The final demanding and unforgiving Riepel, is played with same ease and aplomb which characterizes the entire recording.  The enlarged orchestra with horns and woodwinds provides a welcome sonic texture.  The extremes are approached with finesse and grace. The middle movement, Adagio, is performed in a relaxed and tasteful manner, and the cadenza, found in the manuscript, is most appealing.   The final Presto is given a vigorous and assured treatment.

Mr. Shaw performs the four concerti on a vented 3-hole trumpet made by Egger, after Johan Wilhelm Haas.  He indicates that his mouthpiece is also an Egger copy of a Haas original which is in the Carolina Augusteum  museum in Salzburg.

The recording quality is excellent and uniform throughout, and the CD is attractively packaged with well- written liner notes discussing the music as well as additional comments which provide historical and technical context to the project.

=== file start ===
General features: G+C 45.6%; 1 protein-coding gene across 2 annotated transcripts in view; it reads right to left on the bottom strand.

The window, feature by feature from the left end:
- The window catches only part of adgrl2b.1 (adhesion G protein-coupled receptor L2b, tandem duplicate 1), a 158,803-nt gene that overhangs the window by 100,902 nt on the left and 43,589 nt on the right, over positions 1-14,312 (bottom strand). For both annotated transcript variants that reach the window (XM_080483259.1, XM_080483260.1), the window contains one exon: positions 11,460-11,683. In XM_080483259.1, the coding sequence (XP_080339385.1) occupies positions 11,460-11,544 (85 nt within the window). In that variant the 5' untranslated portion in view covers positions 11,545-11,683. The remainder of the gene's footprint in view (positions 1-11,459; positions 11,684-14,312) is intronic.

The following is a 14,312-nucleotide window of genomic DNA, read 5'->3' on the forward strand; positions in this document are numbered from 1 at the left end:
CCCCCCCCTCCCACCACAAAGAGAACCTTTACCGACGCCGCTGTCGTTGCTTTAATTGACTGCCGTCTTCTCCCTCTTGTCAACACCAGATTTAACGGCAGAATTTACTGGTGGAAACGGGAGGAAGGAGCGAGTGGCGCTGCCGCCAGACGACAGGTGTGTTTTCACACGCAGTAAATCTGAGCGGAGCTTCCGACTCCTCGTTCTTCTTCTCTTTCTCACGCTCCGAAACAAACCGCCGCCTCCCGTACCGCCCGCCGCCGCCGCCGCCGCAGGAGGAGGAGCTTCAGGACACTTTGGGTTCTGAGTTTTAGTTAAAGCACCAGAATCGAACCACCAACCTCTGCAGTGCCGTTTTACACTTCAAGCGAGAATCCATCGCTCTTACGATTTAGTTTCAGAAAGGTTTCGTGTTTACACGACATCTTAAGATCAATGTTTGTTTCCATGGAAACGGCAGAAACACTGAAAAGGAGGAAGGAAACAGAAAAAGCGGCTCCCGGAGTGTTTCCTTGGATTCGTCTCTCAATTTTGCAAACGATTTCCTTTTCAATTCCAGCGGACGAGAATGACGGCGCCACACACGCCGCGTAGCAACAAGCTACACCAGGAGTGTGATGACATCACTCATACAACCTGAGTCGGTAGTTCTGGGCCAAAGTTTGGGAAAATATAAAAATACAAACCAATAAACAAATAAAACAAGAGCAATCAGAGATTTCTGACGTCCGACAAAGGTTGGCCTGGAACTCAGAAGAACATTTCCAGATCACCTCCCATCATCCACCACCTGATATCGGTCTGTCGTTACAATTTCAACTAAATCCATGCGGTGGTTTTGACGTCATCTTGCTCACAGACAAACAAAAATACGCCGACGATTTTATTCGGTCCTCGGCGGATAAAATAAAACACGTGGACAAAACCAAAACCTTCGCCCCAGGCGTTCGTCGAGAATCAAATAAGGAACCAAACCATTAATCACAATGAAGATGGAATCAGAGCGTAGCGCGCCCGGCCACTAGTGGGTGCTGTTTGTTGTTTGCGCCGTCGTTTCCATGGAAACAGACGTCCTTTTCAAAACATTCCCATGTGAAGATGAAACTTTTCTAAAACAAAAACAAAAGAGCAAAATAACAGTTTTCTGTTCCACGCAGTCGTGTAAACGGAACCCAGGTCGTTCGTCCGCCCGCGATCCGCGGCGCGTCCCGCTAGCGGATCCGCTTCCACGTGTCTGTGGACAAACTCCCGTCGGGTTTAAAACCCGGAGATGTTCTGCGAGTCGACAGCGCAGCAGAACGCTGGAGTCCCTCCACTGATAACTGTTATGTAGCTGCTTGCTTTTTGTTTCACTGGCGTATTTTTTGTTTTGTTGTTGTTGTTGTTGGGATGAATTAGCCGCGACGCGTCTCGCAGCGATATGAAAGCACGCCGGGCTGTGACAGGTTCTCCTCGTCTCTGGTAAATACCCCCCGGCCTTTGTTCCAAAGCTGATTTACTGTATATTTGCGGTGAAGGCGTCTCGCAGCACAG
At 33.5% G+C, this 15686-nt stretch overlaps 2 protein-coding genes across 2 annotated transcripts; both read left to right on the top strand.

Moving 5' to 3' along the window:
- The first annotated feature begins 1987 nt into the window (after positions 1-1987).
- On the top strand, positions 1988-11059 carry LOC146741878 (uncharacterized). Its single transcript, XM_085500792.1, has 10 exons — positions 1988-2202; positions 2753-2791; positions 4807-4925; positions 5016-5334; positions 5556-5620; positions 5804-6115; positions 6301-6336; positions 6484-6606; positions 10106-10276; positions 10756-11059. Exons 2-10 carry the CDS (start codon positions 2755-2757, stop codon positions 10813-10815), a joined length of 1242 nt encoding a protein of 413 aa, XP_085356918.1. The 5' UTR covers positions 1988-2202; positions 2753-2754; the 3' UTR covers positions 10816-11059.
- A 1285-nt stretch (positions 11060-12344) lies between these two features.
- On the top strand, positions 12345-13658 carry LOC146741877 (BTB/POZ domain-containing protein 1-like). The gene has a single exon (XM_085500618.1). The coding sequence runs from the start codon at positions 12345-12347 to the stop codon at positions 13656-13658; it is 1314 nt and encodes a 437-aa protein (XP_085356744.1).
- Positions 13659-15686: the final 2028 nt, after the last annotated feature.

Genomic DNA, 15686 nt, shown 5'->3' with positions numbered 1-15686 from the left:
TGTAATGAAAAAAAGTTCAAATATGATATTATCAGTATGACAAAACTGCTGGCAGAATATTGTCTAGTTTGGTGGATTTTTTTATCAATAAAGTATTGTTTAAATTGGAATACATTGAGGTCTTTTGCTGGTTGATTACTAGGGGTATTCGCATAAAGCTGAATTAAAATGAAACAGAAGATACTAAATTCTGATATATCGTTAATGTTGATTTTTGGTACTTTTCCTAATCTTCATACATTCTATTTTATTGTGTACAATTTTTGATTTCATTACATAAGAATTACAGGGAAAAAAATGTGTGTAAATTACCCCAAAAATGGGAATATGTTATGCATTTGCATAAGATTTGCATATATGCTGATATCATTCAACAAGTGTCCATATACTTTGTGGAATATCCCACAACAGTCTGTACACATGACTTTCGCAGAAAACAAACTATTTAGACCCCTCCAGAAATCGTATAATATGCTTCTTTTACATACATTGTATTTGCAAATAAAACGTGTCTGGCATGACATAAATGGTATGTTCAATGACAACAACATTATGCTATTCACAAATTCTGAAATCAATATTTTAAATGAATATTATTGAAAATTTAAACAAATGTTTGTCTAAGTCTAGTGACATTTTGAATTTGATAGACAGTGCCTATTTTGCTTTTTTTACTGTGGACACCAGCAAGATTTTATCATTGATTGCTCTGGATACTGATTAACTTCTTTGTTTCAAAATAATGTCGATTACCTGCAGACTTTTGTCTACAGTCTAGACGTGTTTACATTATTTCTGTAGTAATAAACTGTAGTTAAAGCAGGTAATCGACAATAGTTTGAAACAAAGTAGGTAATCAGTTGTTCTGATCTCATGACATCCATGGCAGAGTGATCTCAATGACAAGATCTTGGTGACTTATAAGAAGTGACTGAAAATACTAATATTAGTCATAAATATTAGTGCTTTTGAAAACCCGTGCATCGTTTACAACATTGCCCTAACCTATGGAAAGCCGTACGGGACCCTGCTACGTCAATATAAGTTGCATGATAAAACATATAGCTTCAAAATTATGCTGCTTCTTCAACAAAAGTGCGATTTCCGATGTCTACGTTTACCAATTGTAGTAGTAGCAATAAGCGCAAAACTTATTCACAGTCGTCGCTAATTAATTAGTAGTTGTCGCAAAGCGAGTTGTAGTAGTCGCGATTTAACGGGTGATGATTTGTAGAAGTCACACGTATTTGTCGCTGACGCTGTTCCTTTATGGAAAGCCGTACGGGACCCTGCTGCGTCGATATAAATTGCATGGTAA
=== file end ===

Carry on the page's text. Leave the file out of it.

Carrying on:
-- Frank Hosticka

Sacred Garland by The Gonzaga Band

gonzagabandreviewThe Gonzaga Band, Sacred Garland, CHAN 0761

Faye Newton, soprano
Jamie Savan, treble and mute cornett
Richard Sweeney, theorbo
Steven Devine, harpsichord and organ

Recorded at the Church or St. Andrew, Toddington, Great Britain
April 2-4, 2008

A=466 Hz. Quarter comma mean tone temperament

Treble cornett by Serge Delmas, 2006, after seventeenth century original
Mute cornett by Serge Delmas, 2004, after seventeenth century original

Subtitled “Devotional Chamber Music from the Age of Monteverdi,” this recording shows once again how perfectly suited the cornetto was (and is) in blending with the voice. Jamie Savan has an open and bright sound which matches well with soprano Faye Newton. Much of this music was originally for two sopranos but Savan and Newton demonstrate convincingly that their combination (historically justified) is very satisfying.

Virtuosi Concertos for Clarino